Bob Wilmers thinks he can build a better newspaper.
Wilmers, who has shown he can build a better bank from his day job as chairman of M&T Bank, is branching out into the newspaper business, joining a four-man team that is buying the Berkshire Eagle in western Massachusetts and three small papers in Vermont.
So why would Wilmers, who has helped build M&T into one of the nation’s top 20 banks, want to buy newspapers, at a time when the industry is facing grave challenges?
For starters, the Berkshire Eagle is Wilmers’ hometown paper – or at least one of them – as someone who also has homes in New York City and Buffalo.
He has had a home in Stockbridge for 44 years, so he’s a long-time Eagle reader.
And when one of his partners, former Pittsfield District Court Judge Fredric D. Rutberg, heard that the paper’s corporate owner, Digital First Media, was interested in selling it, Wilmers was interested in helping to bring the paper back under local ownership for the first time in more than two decades.
“We look at it as a community activity that we also hope will be successful,” Wilmers said.
Along the way, Wilmers decided to ask his longtime friend, retired Buffalo News Publisher Stanford Lipsey, what he thought about buying the Eagle and the three other papers.
Lipsey ended up signing on as the only member of the ownership group who didn’t have a home for at least part of the year in the Berkshires.
“Bob’s always had a high regard for newspapers,” said Lipsey, who now lives part of the year in California. “He treats newspapers with a lot of respect.”
The new owners’ plan is to make the papers bigger and better.
They plan to bring back work that Digital First had outsourced to far-flung places to cut costs, like Denver and Michigan and New York City.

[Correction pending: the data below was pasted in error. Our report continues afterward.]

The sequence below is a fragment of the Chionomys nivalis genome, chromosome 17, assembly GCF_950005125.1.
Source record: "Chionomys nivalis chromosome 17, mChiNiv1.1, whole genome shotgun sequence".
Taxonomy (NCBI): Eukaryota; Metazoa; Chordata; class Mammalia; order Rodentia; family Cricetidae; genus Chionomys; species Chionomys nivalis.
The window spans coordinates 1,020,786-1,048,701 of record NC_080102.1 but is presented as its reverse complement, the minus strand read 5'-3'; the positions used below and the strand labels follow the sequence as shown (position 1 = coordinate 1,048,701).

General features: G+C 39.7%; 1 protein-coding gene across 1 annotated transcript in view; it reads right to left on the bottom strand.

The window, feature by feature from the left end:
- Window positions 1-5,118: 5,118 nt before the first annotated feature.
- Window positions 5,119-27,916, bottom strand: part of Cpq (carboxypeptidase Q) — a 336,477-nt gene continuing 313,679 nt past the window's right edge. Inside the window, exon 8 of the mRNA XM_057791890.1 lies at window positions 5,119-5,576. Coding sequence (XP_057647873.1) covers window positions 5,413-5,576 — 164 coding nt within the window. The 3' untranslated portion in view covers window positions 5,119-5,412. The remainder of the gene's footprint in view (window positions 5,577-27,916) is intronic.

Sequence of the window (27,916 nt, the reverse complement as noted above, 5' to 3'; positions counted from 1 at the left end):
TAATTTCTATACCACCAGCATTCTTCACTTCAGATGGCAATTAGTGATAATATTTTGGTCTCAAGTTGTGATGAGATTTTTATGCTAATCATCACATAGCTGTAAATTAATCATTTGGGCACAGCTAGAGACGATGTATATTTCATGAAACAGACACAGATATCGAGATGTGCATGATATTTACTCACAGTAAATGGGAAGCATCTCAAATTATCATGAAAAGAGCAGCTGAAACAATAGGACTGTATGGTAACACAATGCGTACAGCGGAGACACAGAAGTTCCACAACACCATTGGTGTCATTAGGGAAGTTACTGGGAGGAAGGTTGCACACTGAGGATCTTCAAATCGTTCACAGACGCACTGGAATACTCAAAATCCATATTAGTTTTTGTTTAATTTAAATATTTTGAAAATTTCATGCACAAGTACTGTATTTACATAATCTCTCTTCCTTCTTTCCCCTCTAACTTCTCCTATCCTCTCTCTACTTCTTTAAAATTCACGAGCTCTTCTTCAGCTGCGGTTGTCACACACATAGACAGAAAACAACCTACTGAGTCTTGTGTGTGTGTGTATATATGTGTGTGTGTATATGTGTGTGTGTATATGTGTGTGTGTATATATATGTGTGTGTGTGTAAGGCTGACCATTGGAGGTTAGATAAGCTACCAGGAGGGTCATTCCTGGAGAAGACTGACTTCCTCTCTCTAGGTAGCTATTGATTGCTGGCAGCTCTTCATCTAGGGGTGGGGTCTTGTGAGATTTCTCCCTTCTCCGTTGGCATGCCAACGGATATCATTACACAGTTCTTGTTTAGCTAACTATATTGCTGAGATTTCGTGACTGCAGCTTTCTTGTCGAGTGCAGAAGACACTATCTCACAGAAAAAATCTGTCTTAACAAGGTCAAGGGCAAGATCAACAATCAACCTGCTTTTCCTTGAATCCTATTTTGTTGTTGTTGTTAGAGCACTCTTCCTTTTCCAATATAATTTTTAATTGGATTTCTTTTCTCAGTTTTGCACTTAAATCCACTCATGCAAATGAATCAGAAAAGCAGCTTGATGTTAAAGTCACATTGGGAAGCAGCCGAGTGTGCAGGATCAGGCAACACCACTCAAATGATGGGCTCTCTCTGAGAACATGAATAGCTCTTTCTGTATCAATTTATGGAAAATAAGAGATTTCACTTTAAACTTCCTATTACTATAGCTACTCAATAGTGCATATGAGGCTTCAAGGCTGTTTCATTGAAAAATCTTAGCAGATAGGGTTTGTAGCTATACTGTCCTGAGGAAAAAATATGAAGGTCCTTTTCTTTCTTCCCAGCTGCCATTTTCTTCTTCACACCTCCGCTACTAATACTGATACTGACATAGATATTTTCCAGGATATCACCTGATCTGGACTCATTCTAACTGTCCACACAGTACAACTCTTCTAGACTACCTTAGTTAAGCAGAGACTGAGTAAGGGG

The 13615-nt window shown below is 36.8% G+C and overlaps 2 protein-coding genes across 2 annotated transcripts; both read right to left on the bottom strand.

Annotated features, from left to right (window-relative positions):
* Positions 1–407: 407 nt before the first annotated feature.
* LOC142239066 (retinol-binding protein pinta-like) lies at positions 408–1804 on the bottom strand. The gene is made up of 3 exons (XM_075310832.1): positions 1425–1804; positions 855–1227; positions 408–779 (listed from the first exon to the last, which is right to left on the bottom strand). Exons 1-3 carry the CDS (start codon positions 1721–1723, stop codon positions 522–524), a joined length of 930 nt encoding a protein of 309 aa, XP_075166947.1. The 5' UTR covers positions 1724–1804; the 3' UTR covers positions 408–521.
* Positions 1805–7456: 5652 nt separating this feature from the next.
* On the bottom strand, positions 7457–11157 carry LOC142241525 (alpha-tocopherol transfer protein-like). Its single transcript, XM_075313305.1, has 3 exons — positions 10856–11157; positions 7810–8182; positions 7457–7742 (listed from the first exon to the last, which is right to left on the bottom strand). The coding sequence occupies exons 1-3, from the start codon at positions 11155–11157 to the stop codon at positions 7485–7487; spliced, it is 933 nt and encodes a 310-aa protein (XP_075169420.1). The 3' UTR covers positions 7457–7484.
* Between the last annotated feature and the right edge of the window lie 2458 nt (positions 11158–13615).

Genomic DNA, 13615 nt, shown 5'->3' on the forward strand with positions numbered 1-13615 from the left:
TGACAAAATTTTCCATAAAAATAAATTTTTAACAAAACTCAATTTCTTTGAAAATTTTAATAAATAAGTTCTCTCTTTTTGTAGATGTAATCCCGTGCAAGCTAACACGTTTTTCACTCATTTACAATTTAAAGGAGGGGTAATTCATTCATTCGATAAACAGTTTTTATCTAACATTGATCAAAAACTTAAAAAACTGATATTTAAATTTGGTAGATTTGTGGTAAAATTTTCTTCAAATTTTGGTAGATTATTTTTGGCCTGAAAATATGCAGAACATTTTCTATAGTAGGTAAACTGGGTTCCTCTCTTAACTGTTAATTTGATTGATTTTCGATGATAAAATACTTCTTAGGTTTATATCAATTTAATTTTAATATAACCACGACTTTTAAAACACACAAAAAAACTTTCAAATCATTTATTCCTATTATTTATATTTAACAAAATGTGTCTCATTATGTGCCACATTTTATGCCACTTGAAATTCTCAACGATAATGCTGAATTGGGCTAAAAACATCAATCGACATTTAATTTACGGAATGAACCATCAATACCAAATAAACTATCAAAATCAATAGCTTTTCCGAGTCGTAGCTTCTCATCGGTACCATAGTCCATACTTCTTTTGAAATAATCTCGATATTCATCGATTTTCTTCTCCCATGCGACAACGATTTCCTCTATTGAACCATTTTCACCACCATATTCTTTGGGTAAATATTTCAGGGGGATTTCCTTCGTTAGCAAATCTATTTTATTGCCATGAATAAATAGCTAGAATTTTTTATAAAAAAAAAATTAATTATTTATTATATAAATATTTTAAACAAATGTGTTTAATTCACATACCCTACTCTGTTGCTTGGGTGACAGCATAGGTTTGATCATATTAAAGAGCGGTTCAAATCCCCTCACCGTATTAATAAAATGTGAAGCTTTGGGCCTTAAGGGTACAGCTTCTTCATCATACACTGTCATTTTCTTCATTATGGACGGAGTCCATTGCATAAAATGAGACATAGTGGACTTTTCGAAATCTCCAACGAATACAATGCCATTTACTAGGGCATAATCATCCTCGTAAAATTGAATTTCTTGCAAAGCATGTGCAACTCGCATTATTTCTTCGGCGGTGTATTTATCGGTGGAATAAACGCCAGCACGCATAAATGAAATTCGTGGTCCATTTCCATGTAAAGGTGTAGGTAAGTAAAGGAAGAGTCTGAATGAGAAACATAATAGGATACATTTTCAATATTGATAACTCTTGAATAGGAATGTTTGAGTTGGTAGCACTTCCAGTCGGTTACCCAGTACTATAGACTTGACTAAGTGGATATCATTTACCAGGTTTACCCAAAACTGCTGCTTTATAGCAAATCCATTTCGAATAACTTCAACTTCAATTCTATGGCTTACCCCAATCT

They want to bolster local coverage and make the paper a more vital part of the community.
“The newspaper, in my perspective, had gone downhill for quite a while,” Wilmers said. “We just felt we could do a better job.”
Neither Wilmers nor Lipsey have any illusions about the hard times the newspaper industry is facing.
“It’s a dying industry. The advertising goes down every year. The sales of the paper go down every year,” Wilmers said. “On the other hand, small newspapers still do well, especially when they’re small and they represent the community.”
Lipsey agrees. “The statistics on newspapers are scary,” he said.
But Lipsey also thinks small newspapers are in a stronger position in today’s media market, and Stockbridge has an added advantage in its relatively isolated location within the Berkshires, he said.
Even in retirement, the lure of newspapers remains strong for Lipsey. “I love newspapers, and I’ve been involved with newspapers all my life,” said Lipsey, who didn’t retire from The News until the end of 2012, when he was 85.
Now, at 88, Lipsey is back in the newspaper business.